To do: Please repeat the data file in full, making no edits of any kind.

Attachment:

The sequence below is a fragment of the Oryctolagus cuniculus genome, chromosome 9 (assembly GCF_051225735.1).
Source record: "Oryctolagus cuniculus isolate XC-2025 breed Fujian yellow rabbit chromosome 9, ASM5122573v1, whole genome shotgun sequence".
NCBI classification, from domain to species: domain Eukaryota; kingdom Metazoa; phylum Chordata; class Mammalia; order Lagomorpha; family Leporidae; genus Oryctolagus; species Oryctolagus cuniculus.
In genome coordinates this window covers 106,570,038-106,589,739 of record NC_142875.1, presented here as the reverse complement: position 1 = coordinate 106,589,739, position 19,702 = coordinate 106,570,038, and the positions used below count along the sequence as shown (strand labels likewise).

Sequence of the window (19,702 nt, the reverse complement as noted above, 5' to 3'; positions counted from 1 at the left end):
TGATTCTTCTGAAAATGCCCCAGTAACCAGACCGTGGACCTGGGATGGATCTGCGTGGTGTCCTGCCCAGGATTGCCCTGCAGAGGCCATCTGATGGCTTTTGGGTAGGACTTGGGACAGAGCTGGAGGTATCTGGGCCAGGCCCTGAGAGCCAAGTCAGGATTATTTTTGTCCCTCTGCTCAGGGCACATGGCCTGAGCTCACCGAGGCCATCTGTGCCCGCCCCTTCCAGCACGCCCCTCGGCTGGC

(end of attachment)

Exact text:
The sequence below is a fragment of the Oryctolagus cuniculus genome, chromosome 9 (assembly GCF_051225735.1).
Source record: "Oryctolagus cuniculus isolate XC-2025 breed Fujian yellow rabbit chromosome 9, ASM5122573v1, whole genome shotgun sequence".
NCBI classification, from domain to species: domain Eukaryota; kingdom Metazoa; phylum Chordata; class Mammalia; order Lagomorpha; family Leporidae; genus Oryctolagus; species Oryctolagus cuniculus.
In genome coordinates this window covers 106,570,038-106,589,739 of record NC_142875.1, presented here as the reverse complement: position 1 = coordinate 106,589,739, position 19,702 = coordinate 106,570,038, and the positions used below count along the sequence as shown (strand labels likewise).

Sequence of the window (19,702 nt, the reverse complement as noted above, 5' to 3'; positions counted from 1 at the left end):
TGATTCTTCTGAAAATGCCCCAGTAACCAGACCGTGGACCTGGGATGGATCTGCGTGGTGTCCTGCCCAGGATTGCCCTGCAGAGGCCATCTGATGGCTTTTGGGTAGGACTTGGGACAGAGCTGGAGGTATCTGGGCCAGGCCCTGAGAGCCAAGTCAGGATTATTTTTGTCCCTCTGCTCAGGGCACATGGCCTGAGCTCACCGAGGCCATCTGTGCCCGCCCCTTCCAGCACGCCCCTCGGCTGGC